But that he judgeth all things, this answers to his having dominion over the fish of the sea, and over the fowls of the air, and over all cattle and wild beasts, and over all the earth, and over every creeping thing that creepeth upon the earth. For this he doth by the understanding of his mind, whereby he perceiveth the things of the Spirit of God; whereas otherwise, man being placed in honour, had no understanding, and is compared unto the brute beasts, and is become like unto them. In Thy Church therefore, O our God, according to Thy grace which Thou hast bestowed upon it (for we are Thy workmanship created unto good works), not those only who are spiritually set over, but they also who spiritually are subject to those that are set over them, -for in this way didst Thou make man male and female, in Thy grace spiritual, where, according to the sex of body, there is neither male nor female, because neither Jew nor Grecian, neither bond nor free. -Spiritual persons (whether such as are set over, or such as obey); do judge spiritually; not of that spiritual knowledge which shines in the firmament (for they ought not to judge as to so supreme authority), nor may they judge of Thy Book itself, even though something there shineth not clearly; for we submit our understanding unto it, and hold for certain, that even what is closed to our sight, is yet rightly and truly spoken. For so man, though now spiritual and renewed in the knowledge of God after His image that created him, ought to be a doer of the law, not a judge. Neither doth he judge of that distinction of spiritual and carnal men, who are known unto Thine eyes, O our God, and have not as yet discovered themselves unto us by works, that by their fruits we might know them: but Thou, Lord, dost even now know them, and hast divided and called them in secret, or ever the firmament was made. Nor doth he, though spiritual, judge the unquiet people of this world; for what hath he to do, to judge them that are without, knowing not which of them shall hereafter come into the sweetness of Thy grace; and which continue in the perpetual bitterness of ungodliness?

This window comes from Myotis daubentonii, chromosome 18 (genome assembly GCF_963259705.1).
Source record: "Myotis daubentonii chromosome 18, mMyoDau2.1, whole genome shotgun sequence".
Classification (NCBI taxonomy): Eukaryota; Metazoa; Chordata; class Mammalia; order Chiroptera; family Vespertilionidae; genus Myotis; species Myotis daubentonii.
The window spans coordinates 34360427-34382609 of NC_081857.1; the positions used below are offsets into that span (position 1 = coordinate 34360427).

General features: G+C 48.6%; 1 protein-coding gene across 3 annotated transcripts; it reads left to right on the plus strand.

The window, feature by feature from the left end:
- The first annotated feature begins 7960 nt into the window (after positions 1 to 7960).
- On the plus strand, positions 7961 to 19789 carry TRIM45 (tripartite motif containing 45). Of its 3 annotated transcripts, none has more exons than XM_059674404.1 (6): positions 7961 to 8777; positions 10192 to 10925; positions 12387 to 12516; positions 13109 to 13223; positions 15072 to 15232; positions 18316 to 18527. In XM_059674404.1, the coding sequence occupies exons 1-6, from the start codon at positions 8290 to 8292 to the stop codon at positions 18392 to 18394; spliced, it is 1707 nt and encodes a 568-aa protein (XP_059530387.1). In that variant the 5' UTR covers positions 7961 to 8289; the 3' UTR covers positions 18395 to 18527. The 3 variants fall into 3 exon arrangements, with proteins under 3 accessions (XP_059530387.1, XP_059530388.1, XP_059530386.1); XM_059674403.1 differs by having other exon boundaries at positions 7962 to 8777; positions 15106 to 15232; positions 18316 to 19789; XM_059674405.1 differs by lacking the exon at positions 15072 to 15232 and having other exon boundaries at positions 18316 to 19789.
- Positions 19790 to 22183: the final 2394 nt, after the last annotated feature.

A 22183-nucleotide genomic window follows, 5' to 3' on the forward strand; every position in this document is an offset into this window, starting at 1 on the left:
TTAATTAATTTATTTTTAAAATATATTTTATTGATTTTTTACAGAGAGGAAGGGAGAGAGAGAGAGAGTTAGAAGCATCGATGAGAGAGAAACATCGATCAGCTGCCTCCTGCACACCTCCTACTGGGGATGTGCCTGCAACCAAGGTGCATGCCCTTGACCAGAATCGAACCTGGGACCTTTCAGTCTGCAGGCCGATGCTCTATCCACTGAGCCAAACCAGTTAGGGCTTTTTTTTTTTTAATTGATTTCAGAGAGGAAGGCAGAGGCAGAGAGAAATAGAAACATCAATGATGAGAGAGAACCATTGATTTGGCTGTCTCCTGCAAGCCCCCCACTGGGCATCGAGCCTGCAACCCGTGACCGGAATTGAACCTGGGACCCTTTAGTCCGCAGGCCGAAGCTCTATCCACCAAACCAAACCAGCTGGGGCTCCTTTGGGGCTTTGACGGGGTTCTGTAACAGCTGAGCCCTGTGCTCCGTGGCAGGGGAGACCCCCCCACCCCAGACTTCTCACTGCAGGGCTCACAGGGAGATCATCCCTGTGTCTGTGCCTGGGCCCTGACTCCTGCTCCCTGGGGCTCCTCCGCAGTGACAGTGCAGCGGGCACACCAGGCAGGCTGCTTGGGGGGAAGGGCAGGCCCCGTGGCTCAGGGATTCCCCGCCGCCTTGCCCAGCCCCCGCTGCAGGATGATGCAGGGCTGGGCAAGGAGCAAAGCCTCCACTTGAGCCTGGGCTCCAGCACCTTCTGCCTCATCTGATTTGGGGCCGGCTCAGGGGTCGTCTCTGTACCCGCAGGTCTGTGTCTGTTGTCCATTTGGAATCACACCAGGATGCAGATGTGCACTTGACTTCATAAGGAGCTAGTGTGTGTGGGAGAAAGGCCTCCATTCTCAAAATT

Man therefore, whom Thou hast made after Thine own image, received not dominion over the lights of heaven, nor over that hidden heaven itself, nor over the day and the night, which Thou calledst before the foundation of the heaven, nor over the gathering together of the waters, which is the sea; but He received dominion over the fishes of the sea, and the fowls of the air, and over all cattle, and over all the earth, and over all creeping things which creep upon the earth. For He judgeth and approveth what He findeth right, and He disalloweth what He findeth amiss, whether in the celebration of those Sacraments by which such are initiated, as Thy mercy searches out in many waters: or in that, in which that Fish is set forth, which, taken out of the deep, the devout earth feedeth upon: or in the expressions and signs of words, subject to the authority of Thy Book, -such signs, as proceed out of the mouth, and sound forth, flying as it were under the firmament, by interpreting, expounding, discoursing disputing, consecrating, or praying unto Thee, so that the people may answer, Amen. The vocal pronouncing of all which words, is occasioned by the deep of this world, and the blindness of the flesh, which cannot see thoughts; so that there is need to speak aloud into the ears; so that, although flying fowls be multiplied upon the earth, yet they derive their beginning from the waters. The spiritual man judgeth also by allowing of what is right, and disallowing what he finds amiss, in the works and lives of the faithful; their alms, as it were the earth bringing forth fruit, and of the living soul, living by the taming of the affections, in chastity, in fasting, in holy meditations; and of those things, which are perceived by the senses of the body. Upon all these is he now said to judge, wherein he hath also power of correction.